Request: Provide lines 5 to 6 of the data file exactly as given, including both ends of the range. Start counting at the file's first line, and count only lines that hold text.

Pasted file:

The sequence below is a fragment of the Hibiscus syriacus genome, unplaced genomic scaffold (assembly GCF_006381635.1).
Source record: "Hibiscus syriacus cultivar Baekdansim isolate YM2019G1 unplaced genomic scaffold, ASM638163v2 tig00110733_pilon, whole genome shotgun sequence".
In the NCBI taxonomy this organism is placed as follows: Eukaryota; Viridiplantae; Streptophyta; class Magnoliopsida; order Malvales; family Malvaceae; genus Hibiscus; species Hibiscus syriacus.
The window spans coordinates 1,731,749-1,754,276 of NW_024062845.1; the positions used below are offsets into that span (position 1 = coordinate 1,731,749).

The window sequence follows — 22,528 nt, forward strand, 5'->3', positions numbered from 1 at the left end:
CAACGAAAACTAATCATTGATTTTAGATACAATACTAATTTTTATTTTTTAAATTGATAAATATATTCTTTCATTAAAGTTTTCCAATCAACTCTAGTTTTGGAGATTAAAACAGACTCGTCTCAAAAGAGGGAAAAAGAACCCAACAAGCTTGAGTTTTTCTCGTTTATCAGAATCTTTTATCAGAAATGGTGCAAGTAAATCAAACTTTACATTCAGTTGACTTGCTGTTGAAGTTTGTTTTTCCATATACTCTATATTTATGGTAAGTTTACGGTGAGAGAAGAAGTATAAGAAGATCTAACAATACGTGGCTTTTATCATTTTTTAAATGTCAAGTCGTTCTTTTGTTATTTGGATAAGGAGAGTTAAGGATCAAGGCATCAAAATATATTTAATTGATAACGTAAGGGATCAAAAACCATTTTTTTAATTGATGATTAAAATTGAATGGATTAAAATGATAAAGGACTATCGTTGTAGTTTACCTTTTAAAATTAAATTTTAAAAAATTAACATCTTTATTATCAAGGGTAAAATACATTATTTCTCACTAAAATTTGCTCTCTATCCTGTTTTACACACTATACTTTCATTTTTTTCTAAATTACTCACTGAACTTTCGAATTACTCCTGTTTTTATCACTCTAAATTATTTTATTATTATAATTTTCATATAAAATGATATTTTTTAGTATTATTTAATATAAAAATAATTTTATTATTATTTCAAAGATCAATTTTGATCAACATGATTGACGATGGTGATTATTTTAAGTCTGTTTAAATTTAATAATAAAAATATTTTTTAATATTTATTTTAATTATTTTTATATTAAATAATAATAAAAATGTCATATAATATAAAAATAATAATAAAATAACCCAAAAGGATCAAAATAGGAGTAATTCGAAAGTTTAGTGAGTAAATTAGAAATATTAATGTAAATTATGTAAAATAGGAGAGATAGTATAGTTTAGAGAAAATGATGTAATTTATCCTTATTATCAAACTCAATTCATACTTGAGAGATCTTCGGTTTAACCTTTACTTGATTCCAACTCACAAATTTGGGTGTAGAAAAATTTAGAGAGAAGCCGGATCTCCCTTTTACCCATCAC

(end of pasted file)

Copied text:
The window sequence follows — 22,528 nt, forward strand, 5'->3', positions numbered from 1 at the left end:
CAACGAAAACTAATCATTGATTTTAGATACAATACTAATTTTTATTTTTTAAATTGATAAATATATTCTTTCATTAAAGTTTTCCAATCAACTCTAGTTTTGGAGATTAAAACAGACTCGTCTCAAAAGAGGGAAAAAGAACCCAACAAGCTTGAGTTTTTCTCGTTTATCAGAATCTTTTATCAGAAATGGTGCAAGTAAATCAAACTTTACATTCAGTTGACTTGCTGTTGAAGTTTGTTTTTCCATATACTCTATATTTATGGTAAGTTTACGGTGAGAGAAGAAGTATAAGAAGATCTAACAATACGTGGCTTTTATCATTTTTTAAATGTCAAGTCGTTCTTTTGTTATTTGGATAAGGAGAGTTAAGGATCAAGGCATCAAAATATATTTAATTGATAACGTAAGGGATCAAAAACCATTTTTTTAATTGATGATTAAAATTGAATGGATTAAAATGATAAAGGACTATCGTTGTAGTTTACCTTTTAAAATTAAATTTTAAAAAATTAACATCTTTATTATCAAGGGTAAAATACATTATTTCTCACTAAAATTTGCTCTCTATCCTGTTTTACACACTATACTTTCATTTTTTTCTAAATTACTCACTGAACTTTCGAATTACTCCTGTTTTTATCACTCTAAATTATTTTATTATTATAATTTTCATATAAAATGATATTTTTTAGTATTATTTAATATAAAAATAATTTTATTATTATTTCAAAGATCAATTTTGATCAACATGATTGACGATGGTGATTATTTTAAGTCTGTTTAAATTTAATAATAAAAATATTTTTTAATATTTATTTTAATTATTTTTATATTAAATAATAATAAAAATGTCATATAATATAAAAATAATAATAAAATAACCCAAAAGGATCAAAATAGGAGTAATTCGAAAGTTTAGTGAGTAAATTAGAAATATTAATGTAAATTATGTAAAATAGGAGAGATAGTATAGTTTAGAGAAAATGATGTAATTTATCCTTATTATCAAACTCAATTCATACTTGAGAGATCTTCGGTTTAACCTTTACTTGATTCCAACTCACAAATTTGGGTGTAGAAAAATTTAGAGAGAAGCCGGATCTCCCTTTTACCCATCAC